I’ll defer to your own memory, since you were alive at the time and I wasn’t.

      I know that my mother’s parents (born in America in 1926 and 1930) were not white as children and that my grandfather wasn’t white when he was in the army with real white people. My father (born in 1951) first found out he was white when, as a student in junior high, he was considered white for the purpose of being bused into a black neighborhood. His new identity as a white person crystalized very quickly when, after one frightening school year, his mother put him in an all-white private prep school.

  8. icr says:

    I grew up in a very ethnically mixed working class/middle class neighborhood on the S Side of Chicago in the 50s. There was never any question about Europeans of whatever ethnicity being considered white: Poles, Italians, Greeks,Irish, Jews, you name it. Actually, the definition may have been a little more expansive back then, since as far as I could tell the few Mexicans we had were considered white and considered themselves so. But then I doubt that the North Shore elite would have considered the
    Mexicans white. Or possibly they would have just lumped us all together as social inferiors.

    P.S Another leftist myth I’ve come across is that wife-beating was considered acceptable behavior in the 50s.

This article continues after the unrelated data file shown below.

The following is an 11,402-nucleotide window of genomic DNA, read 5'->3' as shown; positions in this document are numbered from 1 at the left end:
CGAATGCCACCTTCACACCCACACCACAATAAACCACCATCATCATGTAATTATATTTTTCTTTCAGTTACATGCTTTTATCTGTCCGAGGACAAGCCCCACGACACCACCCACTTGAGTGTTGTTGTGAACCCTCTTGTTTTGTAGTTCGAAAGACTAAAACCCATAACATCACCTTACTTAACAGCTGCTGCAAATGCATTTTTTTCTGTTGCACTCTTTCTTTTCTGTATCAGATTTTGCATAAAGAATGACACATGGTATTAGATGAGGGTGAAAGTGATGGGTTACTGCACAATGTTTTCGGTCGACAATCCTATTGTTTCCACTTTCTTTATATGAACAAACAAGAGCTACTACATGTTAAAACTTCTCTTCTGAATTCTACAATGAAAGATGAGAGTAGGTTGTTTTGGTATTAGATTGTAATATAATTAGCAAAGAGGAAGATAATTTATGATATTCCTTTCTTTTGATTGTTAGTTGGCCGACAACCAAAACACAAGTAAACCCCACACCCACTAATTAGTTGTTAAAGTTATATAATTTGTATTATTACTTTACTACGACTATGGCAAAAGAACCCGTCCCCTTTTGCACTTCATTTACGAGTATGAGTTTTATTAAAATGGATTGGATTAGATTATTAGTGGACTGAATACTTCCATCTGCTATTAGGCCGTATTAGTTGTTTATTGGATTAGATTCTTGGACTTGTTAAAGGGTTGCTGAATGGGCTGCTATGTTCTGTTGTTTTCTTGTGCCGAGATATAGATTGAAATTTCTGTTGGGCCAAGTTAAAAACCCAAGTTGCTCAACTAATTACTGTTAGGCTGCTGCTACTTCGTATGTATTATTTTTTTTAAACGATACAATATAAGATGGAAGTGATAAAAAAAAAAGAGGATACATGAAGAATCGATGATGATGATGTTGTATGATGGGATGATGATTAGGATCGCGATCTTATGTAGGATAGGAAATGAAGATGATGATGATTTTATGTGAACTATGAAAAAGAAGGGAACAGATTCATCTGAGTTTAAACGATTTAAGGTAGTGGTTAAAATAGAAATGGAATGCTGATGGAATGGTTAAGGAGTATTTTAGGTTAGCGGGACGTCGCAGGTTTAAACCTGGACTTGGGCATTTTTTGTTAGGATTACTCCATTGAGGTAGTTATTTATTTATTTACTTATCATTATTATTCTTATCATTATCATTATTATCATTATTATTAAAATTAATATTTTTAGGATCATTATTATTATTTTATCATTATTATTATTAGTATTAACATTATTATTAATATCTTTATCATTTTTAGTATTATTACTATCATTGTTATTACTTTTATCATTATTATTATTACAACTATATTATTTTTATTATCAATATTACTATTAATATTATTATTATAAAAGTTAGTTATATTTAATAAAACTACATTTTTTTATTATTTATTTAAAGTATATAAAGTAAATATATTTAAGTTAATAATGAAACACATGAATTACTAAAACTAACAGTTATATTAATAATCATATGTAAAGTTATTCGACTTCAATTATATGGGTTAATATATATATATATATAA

9. Glossy says:

    Blacks seem to have what I’ll call a low mental resolution. It’s been my experience that white ethnicities tend to blur together for them in a way they don’t for Asian-Americans, for example. They just think in fewer categories.

    This is not unrelated: in spite of often living next to Hispanics here in NYC, they rarely bother to acknowledge the existence of Spanish names. Jorge is normally pronounced as George among them, Jose as Joe, etc. I’ve heard Jimenez pronounced as if it started the same way as the first name Jim several times, never by a white person.

  10. Tschafer says:

    Genius – What ethnicity was your Grandfather? I certainly wouldn’t want to say he wasn’t telling the truth, and I hope that you didn’t take it that way. All I can speak for is the fact that Irish and Italians and Jews were considered white in the 1950’s snd 60’s in the American Midwest. Maybe where he was at it was different. But my dad served in the Army in WWII with a lot of other guys of Irish extraction, and they certainly were considered white. But there used to be a lot more regional variation in the U.S. – maybe in your parents’ particular area, there was something funny going on. I know in a few parts of New England in the 19th century, Portuguese wern’t considered “really” white, so maybe it was some odd thing like that. I just get tired of the left exaggerating the amount of bigotry there was prior to the glorious revolution of 1968. Yeah, there was prejudice in pre 1968 America, just like there is today. There was also a strong middle class, safer streets, intact families, a sane foreign policy, a strong dollar, a vibrant arts scene, an active non-PC intellectual life, and a lot of other things that we don’t have now. I guess its all a matter of taste. Anyway, all I can vouch for is my own experience – but I can certainly vouch for that.